ON THE SURFACE
After the members of the Jolly Six had departed from Sterling Ranch for their respective homes, Ann Sterling suffered the usual reaction. It had been “such a wonderful house party,” she told her mother. The presence of her aunt at the ranch depressed Ann, though after talking matters over with her father, she decided once more not to worry. Little things, however, irritated her, and she had to force herself to be polite and kind and not to let it seem that she avoided her aunt. This was the easier to manage because Suzanne was there. She and her cousin enjoyed a few quiet visits with Marjorie and Clifford Hart and rode out somewhere every morning, for the good of themselves and their horses. Kendall Gordon, Clifford’s college friend, had gone and the other boys were making up for lost time on the summer’s work, though Herman Olson once brought his sister Hilda, who had been away all summer and had not seen Ann at all.
The beautiful little lodge among the peaks, Ann’s “very own,” was visited once more before Suzanne went East with her mother. Mr. Sterling risked his new car, to take Madam LeRoy and Mrs. Tyson there, with Ann, Suzanne and Mrs. Sterling. They drove very slowly, reaching the lodge without accident; but Madam LeRoy insisted that the slow pace was for the sake of the car, not for her, “though I can enjoy the scenery twice as well because of it,” she said. “I do not wonder, Ann,” she added, “that you love your mountains.”
Mrs. Tyson frequently asked her mother if the altitude affected her, though the elevation was not particularly great at “Sterling Heights.” But they heard no more from her about “Mother’s mind failing,” and as Madam LeRoy openly expressed her irritation at being warned about her heart, Aunt Sue desisted. On the surface, everything was pleasant and happy.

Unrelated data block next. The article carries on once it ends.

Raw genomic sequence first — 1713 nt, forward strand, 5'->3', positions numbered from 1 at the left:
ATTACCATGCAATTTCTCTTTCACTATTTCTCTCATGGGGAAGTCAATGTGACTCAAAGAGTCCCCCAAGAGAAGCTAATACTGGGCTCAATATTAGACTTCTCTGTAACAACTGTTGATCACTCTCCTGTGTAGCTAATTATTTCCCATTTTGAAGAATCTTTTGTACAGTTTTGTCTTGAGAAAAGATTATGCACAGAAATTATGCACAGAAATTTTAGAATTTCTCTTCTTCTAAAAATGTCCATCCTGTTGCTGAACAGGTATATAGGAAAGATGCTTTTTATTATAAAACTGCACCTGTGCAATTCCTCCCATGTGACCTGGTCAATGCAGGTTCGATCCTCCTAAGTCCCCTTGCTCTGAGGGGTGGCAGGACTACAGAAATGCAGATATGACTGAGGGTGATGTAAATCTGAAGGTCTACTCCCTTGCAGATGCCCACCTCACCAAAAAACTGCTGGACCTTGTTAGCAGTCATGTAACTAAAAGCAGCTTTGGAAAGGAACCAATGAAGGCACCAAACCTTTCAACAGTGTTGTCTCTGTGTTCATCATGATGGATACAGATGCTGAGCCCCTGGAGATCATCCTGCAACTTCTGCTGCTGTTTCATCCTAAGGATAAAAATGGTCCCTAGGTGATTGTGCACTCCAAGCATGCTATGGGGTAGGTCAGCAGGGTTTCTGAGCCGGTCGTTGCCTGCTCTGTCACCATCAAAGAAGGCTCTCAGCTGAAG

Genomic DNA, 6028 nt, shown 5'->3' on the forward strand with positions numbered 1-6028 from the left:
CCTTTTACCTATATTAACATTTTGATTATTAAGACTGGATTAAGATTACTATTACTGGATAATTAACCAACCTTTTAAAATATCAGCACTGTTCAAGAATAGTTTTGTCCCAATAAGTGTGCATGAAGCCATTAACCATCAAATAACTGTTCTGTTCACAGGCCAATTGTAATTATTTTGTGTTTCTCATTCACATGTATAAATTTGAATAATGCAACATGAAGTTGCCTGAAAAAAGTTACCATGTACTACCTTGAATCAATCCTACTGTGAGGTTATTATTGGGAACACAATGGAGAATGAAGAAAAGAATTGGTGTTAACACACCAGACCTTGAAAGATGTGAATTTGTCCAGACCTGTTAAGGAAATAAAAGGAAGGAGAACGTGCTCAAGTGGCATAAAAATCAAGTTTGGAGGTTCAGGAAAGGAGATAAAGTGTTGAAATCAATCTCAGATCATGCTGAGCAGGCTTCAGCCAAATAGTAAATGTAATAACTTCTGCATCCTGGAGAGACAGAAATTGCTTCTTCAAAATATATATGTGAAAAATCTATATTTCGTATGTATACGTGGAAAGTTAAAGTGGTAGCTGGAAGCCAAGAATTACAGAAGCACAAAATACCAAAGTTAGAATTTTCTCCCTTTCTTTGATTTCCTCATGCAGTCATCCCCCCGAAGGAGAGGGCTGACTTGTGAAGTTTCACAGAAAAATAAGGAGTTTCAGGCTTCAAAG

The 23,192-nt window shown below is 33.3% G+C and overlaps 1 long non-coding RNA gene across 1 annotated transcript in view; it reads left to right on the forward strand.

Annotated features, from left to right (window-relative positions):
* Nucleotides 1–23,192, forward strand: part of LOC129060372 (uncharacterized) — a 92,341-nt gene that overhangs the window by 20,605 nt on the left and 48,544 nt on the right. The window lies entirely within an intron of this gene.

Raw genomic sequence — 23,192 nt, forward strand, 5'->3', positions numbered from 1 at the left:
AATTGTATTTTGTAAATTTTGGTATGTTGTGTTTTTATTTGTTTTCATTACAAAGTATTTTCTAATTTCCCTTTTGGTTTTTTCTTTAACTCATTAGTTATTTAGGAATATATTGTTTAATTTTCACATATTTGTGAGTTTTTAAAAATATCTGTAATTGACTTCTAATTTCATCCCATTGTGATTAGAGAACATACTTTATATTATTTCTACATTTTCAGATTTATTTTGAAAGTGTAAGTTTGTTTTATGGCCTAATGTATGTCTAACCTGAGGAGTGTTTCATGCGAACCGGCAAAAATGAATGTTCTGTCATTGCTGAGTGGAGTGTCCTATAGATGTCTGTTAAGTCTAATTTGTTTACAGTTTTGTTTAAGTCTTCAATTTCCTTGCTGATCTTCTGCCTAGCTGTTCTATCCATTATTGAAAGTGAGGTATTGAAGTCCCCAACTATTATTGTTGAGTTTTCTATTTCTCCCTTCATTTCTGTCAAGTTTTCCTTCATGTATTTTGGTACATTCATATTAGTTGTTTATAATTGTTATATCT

Ann’s grandmother walked about with Ann and Suzanne, admiring the falls, the rushing river, the emerald lake, the peaks with their snow, and the floating clouds. “I am glad that I decided to come up,” she said. “I would not have missed this beautiful picture, to take back East with me. Then, girls, if you are here some time without me, as you will be, of course, I shall know how to imagine what you are doing.”
On the porch, with the background of the logs; on the lake shore, with a background of peaks and clouds; in various nooks among the trees, the girls snapped not only Madam LeRoy, but the rest of the family, alone or in groups. “These are for my family album,” laughed Ann. “I’m going to have a special album for Sterling Heights Lodge.”
“Is that what you are going to call it?” inquired Mr. Sterling.
“I think so, though I may change my mind again. I wish that I could put the beauty of the place into a name that would be appropriate.”
Madam LeRoy thought of several more improvements that she asked the privilege of helping to make another season, talking with Mrs. Ault, who promised to take care of the rugs and furniture, making things snug for the winter before she and Mr. Ault left the place. The Sterling party stayed over one night only.